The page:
"And if you will turn to Him, then I shall gladly tell you how He made the world and showed Himself in it. For even though we cannot know Him, being only creatures, still He sent men called prophets to tell of eternal and divine life. They were men of the pious race of Hebrews, the seed of Abraham who is called the father of all races. Among these luminous men who spread God's words was one called Moses. He handed down tru knowledge through the generations. So by the grace of the Spirit will I also try to teach you, trusting that He will place the proper words in my mouth. Let us begin."
So Gregory taught the people about God and His desires for our salvation. Then he urged the people to build chapels for the martyrs, as a way of showing reverence for God and in order that the saints' intercessory prayers would enlighten them. He encouraged them to fast, study, and pray to become ready for baptism, and become worthy partakers in God's life and His eternal Kingdom. Having said all this, he sent them home to get a good night's rest before beginning the work of building the martyrs' sanctuaries.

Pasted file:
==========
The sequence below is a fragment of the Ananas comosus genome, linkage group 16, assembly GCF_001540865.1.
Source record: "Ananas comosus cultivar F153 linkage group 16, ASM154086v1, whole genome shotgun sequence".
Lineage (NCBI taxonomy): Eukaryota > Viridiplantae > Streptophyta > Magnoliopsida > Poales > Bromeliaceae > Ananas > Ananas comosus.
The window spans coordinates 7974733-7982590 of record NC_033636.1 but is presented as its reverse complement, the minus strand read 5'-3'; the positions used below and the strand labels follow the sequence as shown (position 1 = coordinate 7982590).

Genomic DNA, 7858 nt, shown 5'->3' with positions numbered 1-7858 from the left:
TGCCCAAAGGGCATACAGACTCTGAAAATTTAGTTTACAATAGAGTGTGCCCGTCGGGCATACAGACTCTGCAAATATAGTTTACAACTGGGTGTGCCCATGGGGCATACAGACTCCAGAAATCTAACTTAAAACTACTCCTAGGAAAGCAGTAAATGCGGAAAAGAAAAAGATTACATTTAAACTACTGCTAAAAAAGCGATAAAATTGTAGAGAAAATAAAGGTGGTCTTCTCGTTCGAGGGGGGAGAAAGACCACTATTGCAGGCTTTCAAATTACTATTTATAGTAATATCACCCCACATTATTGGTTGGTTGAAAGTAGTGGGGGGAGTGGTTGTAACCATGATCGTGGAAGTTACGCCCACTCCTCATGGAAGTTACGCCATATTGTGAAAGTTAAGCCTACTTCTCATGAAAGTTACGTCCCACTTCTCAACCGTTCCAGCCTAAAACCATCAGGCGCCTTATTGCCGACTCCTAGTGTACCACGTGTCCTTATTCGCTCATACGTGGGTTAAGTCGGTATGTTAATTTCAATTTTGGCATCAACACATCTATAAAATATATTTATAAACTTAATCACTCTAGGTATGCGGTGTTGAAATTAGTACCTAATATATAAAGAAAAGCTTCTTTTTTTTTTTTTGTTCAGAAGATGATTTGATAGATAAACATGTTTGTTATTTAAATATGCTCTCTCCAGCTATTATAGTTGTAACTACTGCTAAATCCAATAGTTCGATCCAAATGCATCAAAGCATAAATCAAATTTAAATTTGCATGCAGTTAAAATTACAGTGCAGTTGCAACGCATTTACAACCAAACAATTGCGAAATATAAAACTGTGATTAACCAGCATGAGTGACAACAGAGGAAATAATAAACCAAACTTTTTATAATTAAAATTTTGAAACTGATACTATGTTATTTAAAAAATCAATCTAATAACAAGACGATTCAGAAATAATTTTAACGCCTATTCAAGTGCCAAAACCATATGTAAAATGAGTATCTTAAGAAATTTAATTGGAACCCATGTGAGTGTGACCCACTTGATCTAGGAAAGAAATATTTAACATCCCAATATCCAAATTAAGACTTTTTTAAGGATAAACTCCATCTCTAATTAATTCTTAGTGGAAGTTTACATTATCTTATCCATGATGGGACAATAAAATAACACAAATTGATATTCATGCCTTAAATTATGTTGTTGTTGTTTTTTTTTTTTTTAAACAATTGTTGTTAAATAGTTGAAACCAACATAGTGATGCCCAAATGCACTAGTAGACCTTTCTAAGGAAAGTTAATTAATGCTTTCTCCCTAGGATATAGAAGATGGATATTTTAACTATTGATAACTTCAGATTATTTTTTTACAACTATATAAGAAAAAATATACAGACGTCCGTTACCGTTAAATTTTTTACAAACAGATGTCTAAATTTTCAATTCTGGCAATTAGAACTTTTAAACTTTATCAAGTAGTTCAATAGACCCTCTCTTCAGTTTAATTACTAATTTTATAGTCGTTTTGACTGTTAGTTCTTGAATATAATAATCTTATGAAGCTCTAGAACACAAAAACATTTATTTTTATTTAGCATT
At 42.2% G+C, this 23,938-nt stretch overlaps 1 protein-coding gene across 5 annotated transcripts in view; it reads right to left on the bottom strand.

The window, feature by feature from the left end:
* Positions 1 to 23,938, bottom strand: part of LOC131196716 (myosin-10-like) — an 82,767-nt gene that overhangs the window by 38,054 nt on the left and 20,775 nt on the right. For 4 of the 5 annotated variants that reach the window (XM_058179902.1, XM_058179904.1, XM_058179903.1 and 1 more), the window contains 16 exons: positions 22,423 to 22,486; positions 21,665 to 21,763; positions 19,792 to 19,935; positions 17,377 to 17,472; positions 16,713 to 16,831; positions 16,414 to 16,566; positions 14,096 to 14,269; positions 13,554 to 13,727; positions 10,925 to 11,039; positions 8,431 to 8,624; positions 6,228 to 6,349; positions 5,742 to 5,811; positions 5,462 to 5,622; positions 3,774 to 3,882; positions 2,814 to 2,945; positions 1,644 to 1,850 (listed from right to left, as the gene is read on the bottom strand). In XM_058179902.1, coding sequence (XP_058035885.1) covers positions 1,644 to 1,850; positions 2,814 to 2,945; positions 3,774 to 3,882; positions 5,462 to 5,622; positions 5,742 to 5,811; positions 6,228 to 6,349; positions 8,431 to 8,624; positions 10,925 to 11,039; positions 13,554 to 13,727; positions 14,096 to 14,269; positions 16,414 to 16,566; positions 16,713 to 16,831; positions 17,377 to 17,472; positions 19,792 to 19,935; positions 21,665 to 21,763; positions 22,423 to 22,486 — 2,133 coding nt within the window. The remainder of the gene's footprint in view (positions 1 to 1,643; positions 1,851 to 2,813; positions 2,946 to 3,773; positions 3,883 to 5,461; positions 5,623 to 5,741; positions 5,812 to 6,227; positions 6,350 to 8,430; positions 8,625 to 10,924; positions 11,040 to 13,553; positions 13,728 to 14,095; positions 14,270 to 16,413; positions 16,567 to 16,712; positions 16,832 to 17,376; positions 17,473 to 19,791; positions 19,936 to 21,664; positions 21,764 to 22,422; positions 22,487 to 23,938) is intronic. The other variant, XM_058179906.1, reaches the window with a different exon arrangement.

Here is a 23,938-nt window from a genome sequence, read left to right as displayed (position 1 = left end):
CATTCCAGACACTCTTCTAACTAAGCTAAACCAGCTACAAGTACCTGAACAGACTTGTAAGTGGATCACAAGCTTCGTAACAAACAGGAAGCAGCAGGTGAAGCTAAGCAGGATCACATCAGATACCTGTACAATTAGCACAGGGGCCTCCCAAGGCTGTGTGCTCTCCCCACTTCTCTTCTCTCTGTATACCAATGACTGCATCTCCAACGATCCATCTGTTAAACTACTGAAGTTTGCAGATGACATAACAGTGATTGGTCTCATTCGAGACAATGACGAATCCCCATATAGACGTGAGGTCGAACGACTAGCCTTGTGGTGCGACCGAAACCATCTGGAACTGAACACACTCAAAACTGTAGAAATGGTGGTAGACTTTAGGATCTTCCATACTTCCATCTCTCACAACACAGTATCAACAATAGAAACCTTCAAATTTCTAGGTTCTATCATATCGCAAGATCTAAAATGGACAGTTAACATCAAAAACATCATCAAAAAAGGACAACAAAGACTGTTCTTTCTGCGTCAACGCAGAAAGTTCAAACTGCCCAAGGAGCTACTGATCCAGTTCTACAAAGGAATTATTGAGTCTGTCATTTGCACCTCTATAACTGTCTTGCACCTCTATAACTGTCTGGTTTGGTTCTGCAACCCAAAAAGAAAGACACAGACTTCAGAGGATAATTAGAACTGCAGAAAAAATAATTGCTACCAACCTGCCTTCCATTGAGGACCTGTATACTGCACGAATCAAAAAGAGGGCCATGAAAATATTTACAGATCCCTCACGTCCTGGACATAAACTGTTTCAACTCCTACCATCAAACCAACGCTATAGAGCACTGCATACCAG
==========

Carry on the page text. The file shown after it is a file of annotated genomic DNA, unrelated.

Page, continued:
But King Drtad and the nobles would not leave Gregory's side because they were still fearful and tormented. Day and night they fasted and sat on ashes, dressed in hair shirts. Gregory used the time for they were like this for sixty-five days to tell them the whole long history of God's salvation for mankind. Many other people also came to hear Gregory's tales of the saints and his explanations of the word of God. They were a huge crowd, attentive and filled with wonder at what they were hearing.
On the morning of the sixty-sixth day, the king and nobles and the crowd with them approached Gregory and begged him to free them entirely from the torments which had beset them all this time. The king especially was eager for this, because his form was still more like a beast's than a man's. But it was God's will not yet to heal them completely, and to give them only enough understanding to comprehend Gregory's teaching. One way he taught them was by describing a wonderful vision which had come to him, concerning the chapels for the martyrs.